“The UC is one of the top public university systems and research institutions in the world, in no small part because of its ability to attract the most talented scholars from a wide array of backgrounds,” the letter read. “But the UC system cannot live up to its mission and reputation if its own employees do not feel respected.”

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  1. Joseph Leach 2 weeks ago2 weeks ago

    Individuals who are employed the university have been severely under paid for years , it’s about time that the university respect the commitment of their employees!!!

  2. Nadia Almasalkhi 2 weeks ago2 weeks ago

    Most UC GSIs don’t get paid as much as those interviewed in this article. I’m a UC Berkeley GSI and my yearly salary is $26k!

  3. SD Parent 2 weeks ago2 weeks ago

    This article doesn't really give the background of the work/student expectations for graduate students and postdoctoral fellows to put their demands in context. PhD graduate students do not pay tuition/instructional fees for their education; instead, they receive a stipend with an expectation of working, generally as teaching assistants who conduct sections and/or labs and/or help with proctoring and grading exams. This process of working in lieu of tuition for graduate students is not unlike … Read More

    This article doesn’t really give the background of the work/student expectations for graduate students and postdoctoral fellows to put their demands in context.

    PhD graduate students do not pay tuition/instructional fees for their education; instead, they receive a stipend with an expectation of working, generally as teaching assistants who conduct sections and/or labs and/or help with proctoring and grading exams. This process of working in lieu of tuition for graduate students is not unlike “work-study” for undergraduate students (which pays a student relatively low wages for a reduction in tuition/instructional fees). These graduate students are also doing research by working (often in labs for STEM degrees) on their PhD theses, so at the end of (hopefully) 4-5 years, these students can go on to work in professions and positions with higher pay than they would have if they had just an undergraduate degree. It’s worth pointing out that for STEM fields, the lab facilities that the grad students and post-docs work in are very expensive enterprises utilizing equipment and/or reagents and/or travel that are paid by the universities directly or via grants obtained by the research professors. These research perks are often overlooked by the students but are part of the university’s graduate student expenses. In summary, graduate students are students – not full-time professionals – so it doesn’t make any more sense to provide them a “living wage” than it would to provide undergraduates with 20 hours of work-study a “living wage.”

    Graduate students who are working on a Masters degree are generally expected to pay tuition, as this is usually a two-year program that merely leads to higher pay in one’s field (or greater chance of employment). Some Masters programs require students to work as teaching assistants, and a case could be made that they should be paid for that work (perhaps hourly), similar to what occurs in the undergraduate work-study program.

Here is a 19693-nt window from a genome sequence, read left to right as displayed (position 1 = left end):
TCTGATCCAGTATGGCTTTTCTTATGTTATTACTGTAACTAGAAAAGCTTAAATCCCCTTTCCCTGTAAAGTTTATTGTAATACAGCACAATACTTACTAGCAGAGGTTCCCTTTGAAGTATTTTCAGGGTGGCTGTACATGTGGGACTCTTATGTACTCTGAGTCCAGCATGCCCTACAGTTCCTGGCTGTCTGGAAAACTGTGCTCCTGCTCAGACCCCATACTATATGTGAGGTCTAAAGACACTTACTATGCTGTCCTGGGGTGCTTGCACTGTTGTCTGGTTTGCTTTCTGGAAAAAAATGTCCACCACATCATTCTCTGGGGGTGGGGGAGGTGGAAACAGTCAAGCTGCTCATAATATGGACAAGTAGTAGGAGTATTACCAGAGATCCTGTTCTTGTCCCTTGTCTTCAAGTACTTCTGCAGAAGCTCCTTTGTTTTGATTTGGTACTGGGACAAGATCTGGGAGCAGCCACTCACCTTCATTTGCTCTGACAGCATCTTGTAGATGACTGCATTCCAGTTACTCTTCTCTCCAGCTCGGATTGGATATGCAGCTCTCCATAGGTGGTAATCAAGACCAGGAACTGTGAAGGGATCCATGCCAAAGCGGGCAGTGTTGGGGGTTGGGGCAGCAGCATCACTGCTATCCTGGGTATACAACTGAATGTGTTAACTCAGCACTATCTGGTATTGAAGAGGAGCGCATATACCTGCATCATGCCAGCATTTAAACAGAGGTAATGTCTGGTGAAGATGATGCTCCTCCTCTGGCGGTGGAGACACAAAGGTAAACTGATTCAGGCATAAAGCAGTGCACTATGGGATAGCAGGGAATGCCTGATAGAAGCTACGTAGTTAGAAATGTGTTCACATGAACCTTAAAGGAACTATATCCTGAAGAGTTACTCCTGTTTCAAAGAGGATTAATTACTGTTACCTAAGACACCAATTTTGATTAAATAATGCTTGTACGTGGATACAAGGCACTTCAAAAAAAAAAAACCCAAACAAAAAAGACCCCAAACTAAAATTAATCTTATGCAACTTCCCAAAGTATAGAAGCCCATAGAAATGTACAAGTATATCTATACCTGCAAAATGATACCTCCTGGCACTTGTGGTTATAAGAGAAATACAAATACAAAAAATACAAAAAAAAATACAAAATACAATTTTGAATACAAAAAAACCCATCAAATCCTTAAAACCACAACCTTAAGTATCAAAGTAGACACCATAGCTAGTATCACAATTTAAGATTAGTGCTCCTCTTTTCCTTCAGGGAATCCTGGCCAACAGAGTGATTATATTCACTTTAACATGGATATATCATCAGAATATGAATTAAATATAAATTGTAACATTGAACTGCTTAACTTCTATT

Postdoctoral fellows, who already have their PhD, are also considered “in training,” learning a specialization or a different area of study than in their graduate work. Because they already have a PhD, post-docs often have greater responsibilities, such as lecturing (rather than just acting as teaching assistants). In theory, lecturing could be considered training for post-docs, but in practice, it’s rare for a post-doc to actually be mentored on their lecturing rather than just expected to help out. For this reason, a better case could be made that postdoctoral fellows should be paid commensurate with what a lecturer at the university would make to do the same work. (Frankly, the UCs should require professors to conduct their own lectures because undergrad students didn’t sign up for a professor’s class to instead be taught by a post-doc.)

    To add more nuance, some post-docs are paid from their own grant funds, while others are paid from the grant funds of the lab in which they conduct their work. A case could be made that if a post-doc has their own funding, they should be paid for their work for the university at the same rate as a lecturer, whereas, if a post-doc is funded by the grant of a university lab, they are already being paid by the university and maybe should receive a reduced rate for their teaching jobs.

    In any of these scenarios, it’s not the university’s responsibility to pay for childcare. These same grad students and post-docs would need to find childcare if they were working anywhere else, so why would working at the university be any different?

    As for student housing, a case could be made that all students – undergraduate and graduate, and perhaps even postdocs – should have greater opportunities to obtain UC student housing. Pushing students into finding housing in the expensive communities that surround the UCs (especially the UCs with the best reputations for research and graduate programs, like UC Berkeley, UCLA, and UCSD) increases demand for housing, which increases housing costs for the entire community – and these high housing costs are what appear to be driving the current push for higher compensation.

    Finally, I wonder, did the same students who are complaining of low wages as grad students complain about high tuition/fee costs as undergrads? The increased costs of paying huge swaths of UC employees higher wages and benefits will likely result in tuition/instructional fee increases for undergraduate and graduate students alike.